Jopling Tells of Cornishmen The Wakefield News 13 Aug 1927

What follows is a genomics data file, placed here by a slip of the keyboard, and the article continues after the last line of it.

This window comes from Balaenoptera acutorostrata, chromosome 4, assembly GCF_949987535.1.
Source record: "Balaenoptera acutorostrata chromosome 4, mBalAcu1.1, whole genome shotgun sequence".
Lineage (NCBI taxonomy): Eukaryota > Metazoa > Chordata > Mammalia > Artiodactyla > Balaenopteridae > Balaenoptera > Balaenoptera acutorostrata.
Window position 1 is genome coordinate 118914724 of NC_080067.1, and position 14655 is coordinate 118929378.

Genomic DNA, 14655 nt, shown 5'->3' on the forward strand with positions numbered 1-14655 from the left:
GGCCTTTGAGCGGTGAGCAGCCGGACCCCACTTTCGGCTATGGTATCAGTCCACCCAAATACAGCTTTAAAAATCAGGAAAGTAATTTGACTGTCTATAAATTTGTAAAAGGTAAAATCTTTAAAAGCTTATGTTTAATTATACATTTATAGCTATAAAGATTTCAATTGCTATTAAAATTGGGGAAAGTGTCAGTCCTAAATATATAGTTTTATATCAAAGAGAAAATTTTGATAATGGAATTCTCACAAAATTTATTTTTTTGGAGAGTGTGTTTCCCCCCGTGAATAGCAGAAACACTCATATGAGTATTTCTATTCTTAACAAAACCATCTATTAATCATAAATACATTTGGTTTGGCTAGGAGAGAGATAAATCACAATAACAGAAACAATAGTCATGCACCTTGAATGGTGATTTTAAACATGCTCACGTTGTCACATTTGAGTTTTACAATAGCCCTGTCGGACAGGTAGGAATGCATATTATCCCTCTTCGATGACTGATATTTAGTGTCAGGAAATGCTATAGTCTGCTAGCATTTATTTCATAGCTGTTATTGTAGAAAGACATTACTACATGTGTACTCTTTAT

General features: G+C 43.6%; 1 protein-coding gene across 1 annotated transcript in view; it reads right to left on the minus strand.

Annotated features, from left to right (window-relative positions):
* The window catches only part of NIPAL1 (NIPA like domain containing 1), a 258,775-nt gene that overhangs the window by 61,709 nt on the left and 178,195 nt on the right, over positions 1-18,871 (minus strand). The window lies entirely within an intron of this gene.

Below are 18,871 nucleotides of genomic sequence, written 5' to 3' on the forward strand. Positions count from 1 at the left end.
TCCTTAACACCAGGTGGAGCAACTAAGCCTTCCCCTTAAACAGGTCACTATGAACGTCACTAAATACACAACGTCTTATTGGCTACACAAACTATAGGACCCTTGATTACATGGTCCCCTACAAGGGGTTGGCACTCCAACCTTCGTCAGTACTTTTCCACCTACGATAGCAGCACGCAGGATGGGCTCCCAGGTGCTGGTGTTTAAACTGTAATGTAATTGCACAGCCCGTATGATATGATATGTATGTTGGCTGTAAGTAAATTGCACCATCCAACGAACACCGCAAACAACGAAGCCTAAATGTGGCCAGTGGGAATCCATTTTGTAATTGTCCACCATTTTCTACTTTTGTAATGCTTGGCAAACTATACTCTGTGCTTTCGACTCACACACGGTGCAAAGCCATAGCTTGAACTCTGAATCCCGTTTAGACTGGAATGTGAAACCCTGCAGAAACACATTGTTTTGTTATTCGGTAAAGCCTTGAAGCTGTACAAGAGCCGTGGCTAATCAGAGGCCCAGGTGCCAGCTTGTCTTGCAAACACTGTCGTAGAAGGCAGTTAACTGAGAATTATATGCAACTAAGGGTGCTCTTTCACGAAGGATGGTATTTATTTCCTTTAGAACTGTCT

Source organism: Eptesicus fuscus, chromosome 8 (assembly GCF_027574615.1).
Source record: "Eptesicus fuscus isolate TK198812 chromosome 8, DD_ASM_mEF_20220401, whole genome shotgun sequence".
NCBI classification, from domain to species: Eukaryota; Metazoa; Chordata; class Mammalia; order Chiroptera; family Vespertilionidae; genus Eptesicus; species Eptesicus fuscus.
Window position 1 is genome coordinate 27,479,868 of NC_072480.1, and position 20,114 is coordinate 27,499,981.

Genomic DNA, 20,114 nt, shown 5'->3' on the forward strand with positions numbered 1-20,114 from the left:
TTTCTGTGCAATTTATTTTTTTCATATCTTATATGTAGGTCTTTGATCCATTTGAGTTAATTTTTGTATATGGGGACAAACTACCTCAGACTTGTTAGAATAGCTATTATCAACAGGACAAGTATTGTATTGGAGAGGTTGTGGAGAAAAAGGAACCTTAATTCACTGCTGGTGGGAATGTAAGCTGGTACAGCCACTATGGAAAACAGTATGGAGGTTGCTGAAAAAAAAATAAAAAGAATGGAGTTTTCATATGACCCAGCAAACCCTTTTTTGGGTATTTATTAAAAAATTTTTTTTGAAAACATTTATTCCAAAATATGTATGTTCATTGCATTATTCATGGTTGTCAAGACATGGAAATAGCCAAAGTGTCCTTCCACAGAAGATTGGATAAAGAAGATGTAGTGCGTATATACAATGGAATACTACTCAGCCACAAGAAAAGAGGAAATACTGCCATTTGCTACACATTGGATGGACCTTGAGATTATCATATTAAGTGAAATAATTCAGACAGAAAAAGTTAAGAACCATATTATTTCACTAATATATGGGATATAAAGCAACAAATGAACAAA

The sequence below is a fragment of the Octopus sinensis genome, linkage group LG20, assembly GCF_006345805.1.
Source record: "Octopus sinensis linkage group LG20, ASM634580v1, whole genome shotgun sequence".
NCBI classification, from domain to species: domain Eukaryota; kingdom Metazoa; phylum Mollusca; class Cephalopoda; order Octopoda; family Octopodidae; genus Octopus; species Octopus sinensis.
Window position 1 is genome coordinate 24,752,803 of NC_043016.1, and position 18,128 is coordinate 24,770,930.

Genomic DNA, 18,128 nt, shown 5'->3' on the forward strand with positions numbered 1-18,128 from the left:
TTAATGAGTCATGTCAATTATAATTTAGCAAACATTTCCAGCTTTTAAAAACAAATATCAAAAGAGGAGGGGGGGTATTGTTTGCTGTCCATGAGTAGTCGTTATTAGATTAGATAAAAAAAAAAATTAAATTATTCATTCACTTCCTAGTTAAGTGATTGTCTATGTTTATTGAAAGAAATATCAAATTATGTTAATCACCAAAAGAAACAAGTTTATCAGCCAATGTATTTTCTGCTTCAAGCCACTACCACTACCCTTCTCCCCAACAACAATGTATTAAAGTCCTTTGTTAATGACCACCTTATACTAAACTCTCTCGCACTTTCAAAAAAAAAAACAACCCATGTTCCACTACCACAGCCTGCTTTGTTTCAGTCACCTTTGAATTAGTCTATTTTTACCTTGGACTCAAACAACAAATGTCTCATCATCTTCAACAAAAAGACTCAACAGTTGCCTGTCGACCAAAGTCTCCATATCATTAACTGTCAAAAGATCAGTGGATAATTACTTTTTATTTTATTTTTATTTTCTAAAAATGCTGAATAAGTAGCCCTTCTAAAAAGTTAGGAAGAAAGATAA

XVI--NUMBER 4 SUBSCRIPTION First TELLS OFCORNISHMEN feJef -TSnsfkieer of Cleve!and4Cliff s Â«^aies History of the "Cousin Jack" MINERS TERMS~FROM CORNISH "The Cornish Miners of the Upper Peninsula," is the title of a .p ape t pared by James E. Jopling Â£ n- of the Cleveland of n Historical sooietY. Mr Jopling has spent many years in the Lake Superior region and has come in cose contact with - the men who dÂ£ the iron ore underground. The which follows, has a distinct hi value and 'is Highly interesting from England and ^ed'Â£ S?SÂ£Â£ and iron district introduced manv of the mining terms and working conditions- now in eenernl use. general ev brought with them their dialect which "Yes. said veteran "Business we it years to do broke?" drawled managed got in Wakefisld." put his pocket and badly it from carefully. a nickel, Mine Edsel all of which expressed with a racial strength of character and intel- Htct make them the most interesting o^ the various ethnic types that settled in the upper peninsula of Michigan ."The present object is. to" noteÂ· the effect of this immigration, more especially in showing the nrinin and phrases. For this pm-p_ c principal emphasis of this article will j 1D " P r Â°bleras affecting to relate at some length a descrip- i eo -nipnient and affecting of "fVhmTMii. ^ving, the llistory ntaetnre have all assurance automobile W.SIK B. Ford:' of Cornwall;, Â° f terms -n to illustrate the use of a few of them concluding with some general remarks on the characteristics O f the Cornish- About i " The new Ford the! an accomplished fact. men. . before a is offered part will ery condition discover building automobiles the world. know exactly We have built and they better thau a variety of know also story of the Cornish mining terms can be traced through the many words and phrases used at the mine's of the upper peninsula of Michigan Cormshmen were principal miners who took part in the development of these mines during the past 80 years or more *fc was after 1840 that the copper and iron mines of the Lake Superior region were^raduaily opened. At that period the copper and tin mines of - Cornwall had reached their peak of production and relative value of the product. Those mines had been worked in .a small way for many centuries and i t w a s o n l y theintroduction n!Jcen - is now nearly steam driven machinery in the Iat-| " But we must realize part of the eighteenth century automobile that and factory schedule is now nearly tg.sink fheln. llc esteem today, iwhetber -- Â·4--~^^pttÂ«ri . ^a^^ ._ ore from greater depths. By this development a large number of'men had been trained in the work and as the Cornish mines became exhausted, they sought employment in other mining districts. The Michigan Pioneer Historical Collection contains in Volume XI an-article'by John H. Foster. 1887, entitled 'Life in the Copper Mines of Lake Superior', which tells of such Cornishmen. ."My^own experience in Cornish terms in the upper peninsula began some 4= years ago when I became a mining engineer. At that" time in the upper peninsula of Michigan nearly all the superintendents, or captains as they are called, in charge of the mines were Cornish, as well as the shift bosses and most of the miners. A knowledge of the principal terms was naturally an every day necessity and with it came an acquaintance of the Cornish dialect spoken by the men, many of whom, had emigrated to the. United States a few years before that date- This dialect was most pronounced, dif- Pitch as it is designed manufacturer.in to allow for him. The to permit imperfections 7 "Some of the things are interesting. 65 miles that the at an average miles per hour driver or passengers to motor or YOUNG OF sufferer from for the past of Mr. and died at ea'rly Friday a patient at few weeks. The young man the time of of this city. from the other dialects of England. It had followed the gradual dying out of the Cornish language j his parents and 200 to 300 years ago, but even Matt. Leonard Cornwall itself there were differences in speech so that among the Cornish the very town from which a sisters: Tynni. Vivian He attended until he could be identified by hear- ne left school to Funeral services Monday afternoon he made in him speak. "TKe Cornish language, from which originated many of the terms and more particularly the names of places and people, was Celtic or Keltic and belonged to the third division of that, language known as the Brythomic similar to that spoken by the ancient Bretons of France. These Celts, who were a fair-haired, blue-eyed people of great stature, conquered the older races in the southwestern part of England and. imposed their language. "This differs considerably from that .pf the Welsh and Irish and still more from the Gaelic. "The dialects of Cornwall were established gradually, following the intercourse with the Saxon Conquerers of England. Even in Cornwall itself the dialect of the west division differs greatly from that of the eastern, whioh is more like that of Devonshire. "In Cornwall a change in speech has continued so that when I visited it in 1905 it was to be noted that the dialect was hardly spoRen at. all in the towns but still could be heard in the outlying villages. "My visit to Cornwall "was a delightful experience, although but for a week, and that just before the Christmas of 1005. The weather resembled Fined for Drunken Linn was license Monday, when Justice A. car when drunk. by Leo Isdebski. on the Tula Rauha. Linn's $W.2Z for their fines. and Mrs. a short visit, Jaeobson of the Plymouth, from a business Mrs. H. H. Brown a few home on' Lake Mrs. Joseph Sailer morning from past two and been taking of an Indian summer, as we call i William Blum, weather in Michigan. The coun- j Action. Mrs. has been described by many visi- 1 PTMved in health who speak in glowing terms of 5t to Dr. Blum for his ' the scenery. The high rocky hills (Continued on page 3) 'in her behalf. Chicago in eight final examination.